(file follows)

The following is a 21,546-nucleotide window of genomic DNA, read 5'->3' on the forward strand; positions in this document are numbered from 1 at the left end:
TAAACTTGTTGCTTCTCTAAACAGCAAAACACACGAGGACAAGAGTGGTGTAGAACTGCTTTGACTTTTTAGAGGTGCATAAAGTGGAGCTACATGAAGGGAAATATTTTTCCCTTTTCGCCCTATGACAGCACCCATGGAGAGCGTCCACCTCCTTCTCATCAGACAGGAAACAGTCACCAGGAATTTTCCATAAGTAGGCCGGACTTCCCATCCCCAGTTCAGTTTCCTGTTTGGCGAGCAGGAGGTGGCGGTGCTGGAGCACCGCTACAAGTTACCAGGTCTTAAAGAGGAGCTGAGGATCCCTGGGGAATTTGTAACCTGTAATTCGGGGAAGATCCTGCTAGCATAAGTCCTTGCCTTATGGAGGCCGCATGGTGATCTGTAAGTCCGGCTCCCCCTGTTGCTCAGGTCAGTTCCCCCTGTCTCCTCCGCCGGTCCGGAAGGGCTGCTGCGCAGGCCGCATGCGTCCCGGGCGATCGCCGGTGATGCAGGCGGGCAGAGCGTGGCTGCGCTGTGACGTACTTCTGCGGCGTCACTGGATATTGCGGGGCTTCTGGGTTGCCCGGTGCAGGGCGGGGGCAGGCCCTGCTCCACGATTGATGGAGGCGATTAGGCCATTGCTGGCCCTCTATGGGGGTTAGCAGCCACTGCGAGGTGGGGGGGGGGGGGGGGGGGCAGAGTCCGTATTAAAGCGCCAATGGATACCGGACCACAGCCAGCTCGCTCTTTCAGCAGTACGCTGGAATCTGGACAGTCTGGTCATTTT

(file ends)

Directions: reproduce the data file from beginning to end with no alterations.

The following is a 21,546-nucleotide window of genomic DNA, read 5'->3' on the forward strand; positions in this document are numbered from 1 at the left end:
TAAACTTGTTGCTTCTCTAAACAGCAAAACACACGAGGACAAGAGTGGTGTAGAACTGCTTTGACTTTTTAGAGGTGCATAAAGTGGAGCTACATGAAGGGAAATATTTTTCCCTTTTCGCCCTATGACAGCACCCATGGAGAGCGTCCACCTCCTTCTCATCAGACAGGAAACAGTCACCAGGAATTTTCCATAAGTAGGCCGGACTTCCCATCCCCAGTTCAGTTTCCTGTTTGGCGAGCAGGAGGTGGCGGTGCTGGAGCACCGCTACAAGTTACCAGGTCTTAAAGAGGAGCTGAGGATCCCTGGGGAATTTGTAACCTGTAATTCGGGGAAGATCCTGCTAGCATAAGTCCTTGCCTTATGGAGGCCGCATGGTGATCTGTAAGTCCGGCTCCCCCTGTTGCTCAGGTCAGTTCCCCCTGTCTCCTCCGCCGGTCCGGAAGGGCTGCTGCGCAGGCCGCATGCGTCCCGGGCGATCGCCGGTGATGCAGGCGGGCAGAGCGTGGCTGCGCTGTGACGTACTTCTGCGGCGTCACTGGATATTGCGGGGCTTCTGGGTTGCCCGGTGCAGGGCGGGGGCAGGCCCTGCTCCACGATTGATGGAGGCGATTAGGCCATTGCTGGCCCTCTATGGGGGTTAGCAGCCACTGCGAGGTGGGGGGGGGGGGGGGGGGGCAGAGTCCGTATTAAAGCGCCAATGGATACCGGACCACAGCCAGCTCGCTCTTTCAGCAGTACGCTGGAATCTGGACAGTCTGGTCATTTT